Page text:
I was just trying to keep it simple, says Joe Root

  • @stephenbrenkley

When Andrew Strauss first played for England in 2004 he waltzed his way into the hearts of headline writers. And now along comes Joe Root, who will enamour himself equally by the way he planted himself to the crease.

There is another similarity between the pair. Root is the first England player to have faced more than 200 balls in his debut innings since Strauss in 2004. Strauss scored 112 from 215 against New Zealand at Lord’s, Root 73 from 229 against India on the second day of the fourth Test and it shows that they have the priceless gift of stickability.

Root said: “I was just trying to battle the conditions and the situation and trying to keep it as simple as possible. You have just got to play to the situation and adapt to the conditions as quickly as possible. I think a better evaluation would be making sure that if a different pitch and a different situation came along I would adapt to that.”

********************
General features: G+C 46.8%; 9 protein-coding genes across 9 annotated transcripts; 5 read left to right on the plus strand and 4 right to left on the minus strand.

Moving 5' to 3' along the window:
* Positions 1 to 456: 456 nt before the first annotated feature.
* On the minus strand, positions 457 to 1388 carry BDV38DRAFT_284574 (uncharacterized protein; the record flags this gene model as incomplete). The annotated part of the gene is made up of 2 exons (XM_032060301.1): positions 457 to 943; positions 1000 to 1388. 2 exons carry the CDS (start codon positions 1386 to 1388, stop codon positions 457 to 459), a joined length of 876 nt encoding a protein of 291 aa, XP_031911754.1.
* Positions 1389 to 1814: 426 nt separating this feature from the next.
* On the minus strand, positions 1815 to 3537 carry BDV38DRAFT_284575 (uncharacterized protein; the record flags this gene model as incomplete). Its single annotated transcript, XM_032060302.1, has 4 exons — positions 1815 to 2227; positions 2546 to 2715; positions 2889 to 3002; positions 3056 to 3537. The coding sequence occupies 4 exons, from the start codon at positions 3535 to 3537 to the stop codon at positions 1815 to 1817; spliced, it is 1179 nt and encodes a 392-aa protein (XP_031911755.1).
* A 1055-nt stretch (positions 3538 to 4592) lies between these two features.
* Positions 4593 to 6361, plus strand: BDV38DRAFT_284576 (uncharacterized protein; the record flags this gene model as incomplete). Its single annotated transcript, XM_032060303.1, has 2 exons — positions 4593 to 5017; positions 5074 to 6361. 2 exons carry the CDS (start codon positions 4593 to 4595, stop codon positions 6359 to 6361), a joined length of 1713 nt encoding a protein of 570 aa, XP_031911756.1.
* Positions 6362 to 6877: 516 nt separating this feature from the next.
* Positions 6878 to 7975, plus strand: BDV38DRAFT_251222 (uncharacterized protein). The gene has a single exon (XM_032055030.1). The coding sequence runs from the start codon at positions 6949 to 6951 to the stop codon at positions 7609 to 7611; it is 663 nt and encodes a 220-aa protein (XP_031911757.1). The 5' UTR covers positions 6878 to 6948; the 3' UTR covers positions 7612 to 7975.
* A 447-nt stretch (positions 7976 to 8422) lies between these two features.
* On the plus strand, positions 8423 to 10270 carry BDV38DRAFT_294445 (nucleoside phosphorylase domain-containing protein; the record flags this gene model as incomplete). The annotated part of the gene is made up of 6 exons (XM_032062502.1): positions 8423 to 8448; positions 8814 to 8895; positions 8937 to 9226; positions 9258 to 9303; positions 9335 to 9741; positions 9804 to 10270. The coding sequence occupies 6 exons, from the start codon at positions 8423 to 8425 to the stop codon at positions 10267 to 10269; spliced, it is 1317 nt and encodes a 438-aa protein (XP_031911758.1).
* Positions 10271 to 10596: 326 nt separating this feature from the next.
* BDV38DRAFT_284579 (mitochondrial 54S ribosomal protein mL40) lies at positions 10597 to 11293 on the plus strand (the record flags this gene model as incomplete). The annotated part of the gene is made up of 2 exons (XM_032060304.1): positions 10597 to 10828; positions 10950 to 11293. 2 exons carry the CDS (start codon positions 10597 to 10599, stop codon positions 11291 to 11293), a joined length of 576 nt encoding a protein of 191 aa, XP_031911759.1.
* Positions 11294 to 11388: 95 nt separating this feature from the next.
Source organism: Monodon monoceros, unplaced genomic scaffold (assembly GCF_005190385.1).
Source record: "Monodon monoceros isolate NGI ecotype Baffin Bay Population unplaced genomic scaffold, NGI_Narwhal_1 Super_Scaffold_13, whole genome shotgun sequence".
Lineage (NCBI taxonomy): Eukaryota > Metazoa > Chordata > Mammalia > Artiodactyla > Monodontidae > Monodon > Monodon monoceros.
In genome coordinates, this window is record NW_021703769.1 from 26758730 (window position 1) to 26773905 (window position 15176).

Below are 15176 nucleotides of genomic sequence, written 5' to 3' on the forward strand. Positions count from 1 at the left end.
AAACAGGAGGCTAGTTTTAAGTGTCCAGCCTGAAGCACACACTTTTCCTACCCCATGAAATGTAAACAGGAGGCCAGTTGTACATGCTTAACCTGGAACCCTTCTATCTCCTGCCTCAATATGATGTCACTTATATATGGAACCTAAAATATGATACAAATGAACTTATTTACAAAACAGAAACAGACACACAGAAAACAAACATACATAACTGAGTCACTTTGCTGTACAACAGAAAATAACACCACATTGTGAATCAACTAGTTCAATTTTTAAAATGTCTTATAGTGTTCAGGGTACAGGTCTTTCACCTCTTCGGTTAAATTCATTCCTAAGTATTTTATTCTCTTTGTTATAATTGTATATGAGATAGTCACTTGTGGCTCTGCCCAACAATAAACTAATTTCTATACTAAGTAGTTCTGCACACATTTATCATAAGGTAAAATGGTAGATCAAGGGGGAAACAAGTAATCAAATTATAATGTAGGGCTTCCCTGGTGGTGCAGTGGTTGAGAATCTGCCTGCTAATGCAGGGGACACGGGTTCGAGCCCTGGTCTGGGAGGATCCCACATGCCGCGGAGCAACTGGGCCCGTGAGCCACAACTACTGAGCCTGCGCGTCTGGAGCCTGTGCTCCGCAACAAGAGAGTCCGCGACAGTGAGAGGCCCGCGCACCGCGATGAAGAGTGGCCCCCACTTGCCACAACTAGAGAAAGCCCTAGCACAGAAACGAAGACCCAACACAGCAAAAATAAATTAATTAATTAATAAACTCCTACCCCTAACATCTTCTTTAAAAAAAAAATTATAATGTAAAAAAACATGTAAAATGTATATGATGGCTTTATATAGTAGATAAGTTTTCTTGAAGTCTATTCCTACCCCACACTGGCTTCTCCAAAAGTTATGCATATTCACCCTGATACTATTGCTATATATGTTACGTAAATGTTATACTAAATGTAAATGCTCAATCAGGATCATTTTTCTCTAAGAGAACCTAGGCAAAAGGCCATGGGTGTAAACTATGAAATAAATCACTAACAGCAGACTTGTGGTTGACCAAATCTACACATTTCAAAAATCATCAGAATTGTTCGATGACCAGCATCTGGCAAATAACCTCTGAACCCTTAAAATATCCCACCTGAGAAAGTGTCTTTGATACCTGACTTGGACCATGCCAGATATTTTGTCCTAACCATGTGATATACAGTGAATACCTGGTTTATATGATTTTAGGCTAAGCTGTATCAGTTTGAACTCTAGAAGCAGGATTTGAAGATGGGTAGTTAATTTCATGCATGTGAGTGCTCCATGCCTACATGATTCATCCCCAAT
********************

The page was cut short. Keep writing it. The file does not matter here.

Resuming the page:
Records are a bit sketchy from the early days, but in India in 1977 Roger Tolchard faced eight more balls than Root in making 67. The company improves. W G Grace received 294 balls in making 152 in his first innings back in 1880 and the Nawab of Pataudi negotiated 380 in scoring 102 not out against Australia at Sydney in 1932, making Root seem positively reckless.

Root has been earmarked for a few years by England. He arrived in India as the unknown in a blazer several sizes too big, which broke the ice. But his chance seemed to have gone when Nick Compton took the spare opener’s spot.

Root comes from Sheffield and played for Sheffield Collegiate, where his dad was on the same side as Michael Vaughan. Comparisons have already been drawn, which is grossly unfair to a 21-year-old batsman but inevitable.

“I would go down with my brother, knock up on the side when he’d be playing,” said Root. “It was always nice to have someone to look up to, going the same sort of route, club cricket, Yorkshire, England.”